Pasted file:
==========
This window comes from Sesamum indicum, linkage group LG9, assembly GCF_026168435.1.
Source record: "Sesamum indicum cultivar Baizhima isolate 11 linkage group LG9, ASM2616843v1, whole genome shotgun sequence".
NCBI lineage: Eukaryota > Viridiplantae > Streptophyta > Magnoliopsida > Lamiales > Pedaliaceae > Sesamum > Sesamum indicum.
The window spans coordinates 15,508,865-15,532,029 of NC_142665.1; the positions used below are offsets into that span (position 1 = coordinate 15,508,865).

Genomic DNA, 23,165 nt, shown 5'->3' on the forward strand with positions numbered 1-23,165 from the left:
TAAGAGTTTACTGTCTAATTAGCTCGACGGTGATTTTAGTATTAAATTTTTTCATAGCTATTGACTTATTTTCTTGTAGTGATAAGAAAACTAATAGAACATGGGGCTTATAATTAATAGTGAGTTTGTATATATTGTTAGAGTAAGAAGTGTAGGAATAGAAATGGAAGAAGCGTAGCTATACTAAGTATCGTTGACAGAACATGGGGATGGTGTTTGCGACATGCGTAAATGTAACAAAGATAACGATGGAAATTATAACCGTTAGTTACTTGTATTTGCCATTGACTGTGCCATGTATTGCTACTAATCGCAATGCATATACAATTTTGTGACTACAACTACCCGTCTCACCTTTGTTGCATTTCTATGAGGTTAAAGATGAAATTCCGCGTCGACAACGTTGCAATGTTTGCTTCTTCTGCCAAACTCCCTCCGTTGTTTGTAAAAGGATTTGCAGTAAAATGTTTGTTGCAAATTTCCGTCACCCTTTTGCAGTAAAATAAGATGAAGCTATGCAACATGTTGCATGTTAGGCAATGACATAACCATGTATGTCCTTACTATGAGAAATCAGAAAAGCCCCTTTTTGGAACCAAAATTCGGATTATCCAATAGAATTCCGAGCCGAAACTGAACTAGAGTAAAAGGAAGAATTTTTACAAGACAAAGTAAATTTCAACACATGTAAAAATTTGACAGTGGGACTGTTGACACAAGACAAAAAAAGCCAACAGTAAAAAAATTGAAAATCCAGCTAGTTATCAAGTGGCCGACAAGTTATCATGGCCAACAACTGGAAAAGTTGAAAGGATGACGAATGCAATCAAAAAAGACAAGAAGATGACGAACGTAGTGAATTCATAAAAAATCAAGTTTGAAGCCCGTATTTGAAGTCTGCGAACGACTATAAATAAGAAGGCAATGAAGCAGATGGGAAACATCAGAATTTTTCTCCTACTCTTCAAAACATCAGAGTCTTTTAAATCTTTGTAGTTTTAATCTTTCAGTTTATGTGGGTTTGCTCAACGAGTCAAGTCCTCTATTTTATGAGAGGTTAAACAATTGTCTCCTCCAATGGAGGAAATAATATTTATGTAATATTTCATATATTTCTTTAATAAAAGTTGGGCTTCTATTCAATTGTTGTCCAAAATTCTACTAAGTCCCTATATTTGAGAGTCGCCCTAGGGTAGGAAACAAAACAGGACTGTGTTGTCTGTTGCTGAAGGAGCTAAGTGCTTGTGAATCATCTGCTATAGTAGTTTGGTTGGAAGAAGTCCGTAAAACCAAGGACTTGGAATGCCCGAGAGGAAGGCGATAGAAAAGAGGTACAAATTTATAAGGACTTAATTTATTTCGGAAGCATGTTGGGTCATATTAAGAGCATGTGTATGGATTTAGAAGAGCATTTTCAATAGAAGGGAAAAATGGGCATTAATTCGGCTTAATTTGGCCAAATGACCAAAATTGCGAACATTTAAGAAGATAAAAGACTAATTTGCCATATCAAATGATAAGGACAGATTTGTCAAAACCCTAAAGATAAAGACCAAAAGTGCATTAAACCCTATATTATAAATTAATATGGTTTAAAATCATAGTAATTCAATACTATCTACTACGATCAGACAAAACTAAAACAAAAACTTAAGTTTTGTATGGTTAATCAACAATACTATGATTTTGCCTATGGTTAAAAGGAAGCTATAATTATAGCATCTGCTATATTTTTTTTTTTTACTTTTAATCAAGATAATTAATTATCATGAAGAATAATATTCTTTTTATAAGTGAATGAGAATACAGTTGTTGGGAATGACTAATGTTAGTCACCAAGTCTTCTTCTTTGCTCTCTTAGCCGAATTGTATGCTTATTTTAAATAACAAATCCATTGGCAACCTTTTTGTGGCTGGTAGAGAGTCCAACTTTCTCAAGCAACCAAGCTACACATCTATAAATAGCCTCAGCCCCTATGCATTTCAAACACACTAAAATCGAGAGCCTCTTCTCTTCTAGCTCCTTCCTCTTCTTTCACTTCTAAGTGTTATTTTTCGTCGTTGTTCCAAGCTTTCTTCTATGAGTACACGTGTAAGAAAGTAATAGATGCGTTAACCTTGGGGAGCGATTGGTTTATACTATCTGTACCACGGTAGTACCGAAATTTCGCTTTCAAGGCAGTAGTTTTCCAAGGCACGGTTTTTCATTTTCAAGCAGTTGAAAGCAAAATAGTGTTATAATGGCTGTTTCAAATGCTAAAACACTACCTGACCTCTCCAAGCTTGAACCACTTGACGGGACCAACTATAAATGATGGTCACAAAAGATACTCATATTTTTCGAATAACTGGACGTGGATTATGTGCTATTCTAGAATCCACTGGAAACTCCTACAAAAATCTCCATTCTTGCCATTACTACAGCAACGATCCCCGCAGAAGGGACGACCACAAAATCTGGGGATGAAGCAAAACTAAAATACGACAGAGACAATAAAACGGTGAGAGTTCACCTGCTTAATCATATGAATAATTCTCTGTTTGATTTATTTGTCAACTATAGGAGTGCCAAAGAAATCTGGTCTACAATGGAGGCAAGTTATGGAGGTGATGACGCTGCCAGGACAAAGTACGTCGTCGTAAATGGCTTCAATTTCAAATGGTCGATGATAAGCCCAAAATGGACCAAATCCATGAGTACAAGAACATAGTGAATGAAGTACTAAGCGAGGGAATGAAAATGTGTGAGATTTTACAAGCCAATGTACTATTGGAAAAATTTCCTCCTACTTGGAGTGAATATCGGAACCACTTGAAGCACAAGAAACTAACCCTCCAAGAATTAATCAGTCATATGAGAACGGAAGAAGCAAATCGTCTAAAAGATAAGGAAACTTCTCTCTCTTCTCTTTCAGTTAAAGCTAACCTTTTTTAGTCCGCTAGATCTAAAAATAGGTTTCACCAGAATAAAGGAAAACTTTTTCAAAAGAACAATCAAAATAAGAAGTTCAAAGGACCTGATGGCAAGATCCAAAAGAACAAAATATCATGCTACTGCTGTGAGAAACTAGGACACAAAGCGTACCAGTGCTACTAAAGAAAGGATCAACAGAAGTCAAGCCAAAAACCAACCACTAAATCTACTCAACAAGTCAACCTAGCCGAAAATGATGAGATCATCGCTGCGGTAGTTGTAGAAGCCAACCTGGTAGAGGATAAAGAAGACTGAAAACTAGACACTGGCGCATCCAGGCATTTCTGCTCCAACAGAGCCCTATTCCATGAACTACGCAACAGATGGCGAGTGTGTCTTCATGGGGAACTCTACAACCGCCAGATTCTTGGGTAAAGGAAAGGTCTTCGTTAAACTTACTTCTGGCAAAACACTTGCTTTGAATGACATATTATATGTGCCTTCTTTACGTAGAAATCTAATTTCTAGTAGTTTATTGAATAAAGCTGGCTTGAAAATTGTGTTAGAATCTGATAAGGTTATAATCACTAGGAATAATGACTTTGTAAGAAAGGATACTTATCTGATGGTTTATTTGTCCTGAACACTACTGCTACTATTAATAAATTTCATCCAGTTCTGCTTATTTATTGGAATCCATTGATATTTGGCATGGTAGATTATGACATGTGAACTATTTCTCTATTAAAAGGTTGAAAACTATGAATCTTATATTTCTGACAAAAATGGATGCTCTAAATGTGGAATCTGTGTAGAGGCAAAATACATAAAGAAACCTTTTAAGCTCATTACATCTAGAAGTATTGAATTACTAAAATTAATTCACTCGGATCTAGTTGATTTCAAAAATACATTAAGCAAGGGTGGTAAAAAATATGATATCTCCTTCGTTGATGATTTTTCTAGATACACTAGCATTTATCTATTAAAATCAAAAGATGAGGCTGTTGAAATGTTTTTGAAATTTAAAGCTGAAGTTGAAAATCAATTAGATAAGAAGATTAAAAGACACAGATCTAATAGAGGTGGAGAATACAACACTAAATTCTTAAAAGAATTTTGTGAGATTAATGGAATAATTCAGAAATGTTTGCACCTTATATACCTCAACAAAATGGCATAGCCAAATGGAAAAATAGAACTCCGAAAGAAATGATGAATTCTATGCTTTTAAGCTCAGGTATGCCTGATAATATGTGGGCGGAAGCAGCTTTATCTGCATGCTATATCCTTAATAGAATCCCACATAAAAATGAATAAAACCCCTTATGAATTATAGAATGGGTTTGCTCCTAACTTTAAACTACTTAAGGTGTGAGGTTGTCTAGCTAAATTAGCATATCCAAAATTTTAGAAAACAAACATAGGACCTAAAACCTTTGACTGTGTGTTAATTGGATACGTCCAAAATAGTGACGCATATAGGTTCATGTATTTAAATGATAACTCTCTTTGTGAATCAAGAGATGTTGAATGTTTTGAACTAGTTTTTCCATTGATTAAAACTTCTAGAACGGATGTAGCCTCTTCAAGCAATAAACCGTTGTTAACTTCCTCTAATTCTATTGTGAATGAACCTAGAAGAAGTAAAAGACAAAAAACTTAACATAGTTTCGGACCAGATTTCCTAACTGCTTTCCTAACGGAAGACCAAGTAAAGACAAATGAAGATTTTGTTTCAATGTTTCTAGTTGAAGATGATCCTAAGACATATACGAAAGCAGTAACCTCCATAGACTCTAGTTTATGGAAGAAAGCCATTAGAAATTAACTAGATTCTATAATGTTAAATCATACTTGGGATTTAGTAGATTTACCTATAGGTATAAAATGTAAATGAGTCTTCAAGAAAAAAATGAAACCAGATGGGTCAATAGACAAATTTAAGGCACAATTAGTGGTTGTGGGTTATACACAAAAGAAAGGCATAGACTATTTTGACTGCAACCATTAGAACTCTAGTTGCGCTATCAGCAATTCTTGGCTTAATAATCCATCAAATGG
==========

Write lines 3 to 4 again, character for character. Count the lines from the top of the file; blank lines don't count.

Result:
NCBI lineage: Eukaryota > Viridiplantae > Streptophyta > Magnoliopsida > Lamiales > Pedaliaceae > Sesamum > Sesamum indicum.
The window spans coordinates 15,508,865-15,532,029 of NC_142665.1; the positions used below are offsets into that span (position 1 = coordinate 15,508,865).